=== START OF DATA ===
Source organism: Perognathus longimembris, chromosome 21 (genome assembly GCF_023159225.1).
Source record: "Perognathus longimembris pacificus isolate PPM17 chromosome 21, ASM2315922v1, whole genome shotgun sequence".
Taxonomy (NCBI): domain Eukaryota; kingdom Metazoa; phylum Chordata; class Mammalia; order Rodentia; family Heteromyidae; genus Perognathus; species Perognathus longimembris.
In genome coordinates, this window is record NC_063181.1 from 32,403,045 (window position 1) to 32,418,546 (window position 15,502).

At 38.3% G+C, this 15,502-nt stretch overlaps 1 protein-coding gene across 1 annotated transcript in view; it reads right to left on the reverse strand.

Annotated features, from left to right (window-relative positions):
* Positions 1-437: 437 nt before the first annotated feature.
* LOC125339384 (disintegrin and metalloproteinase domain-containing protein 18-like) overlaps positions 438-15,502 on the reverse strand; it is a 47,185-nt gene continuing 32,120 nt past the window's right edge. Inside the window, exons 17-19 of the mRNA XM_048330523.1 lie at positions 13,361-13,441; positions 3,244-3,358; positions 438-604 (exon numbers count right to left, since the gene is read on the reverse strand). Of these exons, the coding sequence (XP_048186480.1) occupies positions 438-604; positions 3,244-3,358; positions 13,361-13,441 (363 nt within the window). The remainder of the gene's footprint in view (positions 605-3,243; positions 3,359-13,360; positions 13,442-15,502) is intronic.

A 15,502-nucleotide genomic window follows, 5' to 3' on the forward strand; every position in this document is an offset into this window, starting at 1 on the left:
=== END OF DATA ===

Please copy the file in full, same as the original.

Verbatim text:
Source organism: Perognathus longimembris, chromosome 21 (genome assembly GCF_023159225.1).
Source record: "Perognathus longimembris pacificus isolate PPM17 chromosome 21, ASM2315922v1, whole genome shotgun sequence".
Taxonomy (NCBI): domain Eukaryota; kingdom Metazoa; phylum Chordata; class Mammalia; order Rodentia; family Heteromyidae; genus Perognathus; species Perognathus longimembris.
In genome coordinates, this window is record NC_063181.1 from 32,403,045 (window position 1) to 32,418,546 (window position 15,502).

At 38.3% G+C, this 15,502-nt stretch overlaps 1 protein-coding gene across 1 annotated transcript in view; it reads right to left on the reverse strand.

Annotated features, from left to right (window-relative positions):
* Positions 1-437: 437 nt before the first annotated feature.
* LOC125339384 (disintegrin and metalloproteinase domain-containing protein 18-like) overlaps positions 438-15,502 on the reverse strand; it is a 47,185-nt gene continuing 32,120 nt past the window's right edge. Inside the window, exons 17-19 of the mRNA XM_048330523.1 lie at positions 13,361-13,441; positions 3,244-3,358; positions 438-604 (exon numbers count right to left, since the gene is read on the reverse strand). Of these exons, the coding sequence (XP_048186480.1) occupies positions 438-604; positions 3,244-3,358; positions 13,361-13,441 (363 nt within the window). The remainder of the gene's footprint in view (positions 605-3,243; positions 3,359-13,360; positions 13,442-15,502) is intronic.

A 15,502-nucleotide genomic window follows, 5' to 3' on the forward strand; every position in this document is an offset into this window, starting at 1 on the left: